Study Says Religious Victims Coped Better With 9/11 Attacks

Sense of Community May Also Ease Recovery for Jews

Study of Spirituality: A new study finds evidence that spirituality helped victims of the September 11 terror attacks recover from the trauma.
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Study of Spirituality: A new study finds evidence that spirituality helped victims of the September 11 terror attacks recover from the trauma.

By Naomi Zeveloff

Published September 07, 2011, issue of September 16, 2011.

As the country marks the 10th anniversary of 9/11, a new study purports to show the benefits of religious involvement or spiritual belief in coping with the long-term impact of the event. And Jews, who constitute both a religious group and the nation’s least religious ethnic group, are evident on both sides of the debate that the study seems set to provoke.

According to the study, which will be published in an upcoming edition of the Journal of Behavioral Medicine, religious and spiritual Americans reported better physical and emotional health in the three years after the September 11 attacks — the period during which the study took place.

Roxane Cohen Silver
Roxane Cohen Silver

“The more likely people were to participate in religious activities, the more likely they were to experience positive emotion, and the less likely they were to ruminate about the events of 9/11 and the less likely they were to develop physical health problems,” said Roxane Cohen Silver, one of the psychologists who wrote the study. “The same basic message comes from what we call spirituality.”

The study, which was published in preliminary form on-line last February, was an offshoot of a larger investigation by Silver and E. Alison Holman, two researchers at the University of California, Irvine, about the long-term effects of September 11 on the nation’s psyche. For their study on religiosity and spirituality, Silver and Holman partnered with another Irvine colleague, Michael Poulin, and with the University of Denver’s Daniel McIntosh. The researchers surveyed a national sample of about 1,300 adults age 18 and older, asking them, in a series of online questionnaires, about their religious and spiritual practice and their physical health and mental health — both in relation to 9/11 and in general — in the three years after the attacks. The researchers made a distinction between religiosity and spirituality. Religiosity is associated with religious institutions: churches, synagogues and mosques. Spirituality, on the other hand, has to do with a set of beliefs that are often — but not always — tied to religious institutions.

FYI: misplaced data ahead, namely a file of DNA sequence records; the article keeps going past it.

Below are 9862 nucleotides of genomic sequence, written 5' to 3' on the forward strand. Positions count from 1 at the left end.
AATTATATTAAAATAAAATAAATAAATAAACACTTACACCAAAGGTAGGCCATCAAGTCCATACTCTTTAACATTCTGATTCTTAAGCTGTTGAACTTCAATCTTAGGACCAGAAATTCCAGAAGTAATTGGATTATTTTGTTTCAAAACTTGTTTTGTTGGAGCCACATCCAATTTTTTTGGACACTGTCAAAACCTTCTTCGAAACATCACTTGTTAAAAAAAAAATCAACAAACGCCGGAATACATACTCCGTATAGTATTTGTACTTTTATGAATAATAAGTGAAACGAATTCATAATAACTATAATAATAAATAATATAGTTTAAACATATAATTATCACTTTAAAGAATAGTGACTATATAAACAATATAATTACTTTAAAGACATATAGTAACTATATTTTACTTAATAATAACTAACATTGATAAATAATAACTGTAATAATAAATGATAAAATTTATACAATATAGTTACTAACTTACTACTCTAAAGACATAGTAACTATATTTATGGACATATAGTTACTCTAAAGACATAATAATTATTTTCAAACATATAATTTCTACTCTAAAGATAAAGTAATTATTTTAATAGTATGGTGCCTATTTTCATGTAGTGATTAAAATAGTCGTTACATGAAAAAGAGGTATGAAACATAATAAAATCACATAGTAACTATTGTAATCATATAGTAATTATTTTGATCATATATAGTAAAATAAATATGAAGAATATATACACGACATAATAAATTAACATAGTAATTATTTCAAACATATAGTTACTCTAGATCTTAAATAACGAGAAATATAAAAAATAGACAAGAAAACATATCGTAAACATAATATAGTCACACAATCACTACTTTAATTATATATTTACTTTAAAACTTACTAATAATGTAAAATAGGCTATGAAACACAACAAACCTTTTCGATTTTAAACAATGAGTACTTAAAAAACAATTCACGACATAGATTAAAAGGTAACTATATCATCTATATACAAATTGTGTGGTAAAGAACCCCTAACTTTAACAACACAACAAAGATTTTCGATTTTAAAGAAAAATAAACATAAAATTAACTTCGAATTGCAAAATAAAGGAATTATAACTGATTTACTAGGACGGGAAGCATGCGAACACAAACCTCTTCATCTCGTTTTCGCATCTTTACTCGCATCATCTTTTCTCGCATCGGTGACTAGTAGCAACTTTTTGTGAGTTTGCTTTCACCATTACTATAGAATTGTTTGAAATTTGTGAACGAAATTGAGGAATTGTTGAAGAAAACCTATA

The researchers showed that attendance at religious services was associated with positive emotions such as happiness, affection and joy; lower odds of developing new mental and musculoskeletal ailments, and a smaller number of intrusive, unwanted flashbacks to 9/11. Spirituality was also linked to positive emotions and to lower odds of developing new infections, but it was also coincident with a higher number of 9/11 flashbacks, albeit ones that quickly went away.

Silver said her findings on 9/11 were consistent with previous research she had conducted with McIntosh on coping with the unexpected death of an infant. “We found that religion had at least two important roles in coping,” she said. “One was that participation in a religious organization — in a church or in a synagogue or a mosque — provides people with social contacts, and we know that social support is beneficial in coping with an event. Another way in which religion plays a role is helping people with a particular worldview make sense of tragedies.”

By itself, none of this clarifies how religion may have operated to help American Jews cope and heal after 9/11, Silver cautioned. Silver is a practicing Conservative Jew, though she emphasized that her own religious identity had no bearing on the study. And she warned against extrapolating the results to apply to Jews, who in general are not as religious — in that they don’t attend synagogue regularly — as their Christian counterparts.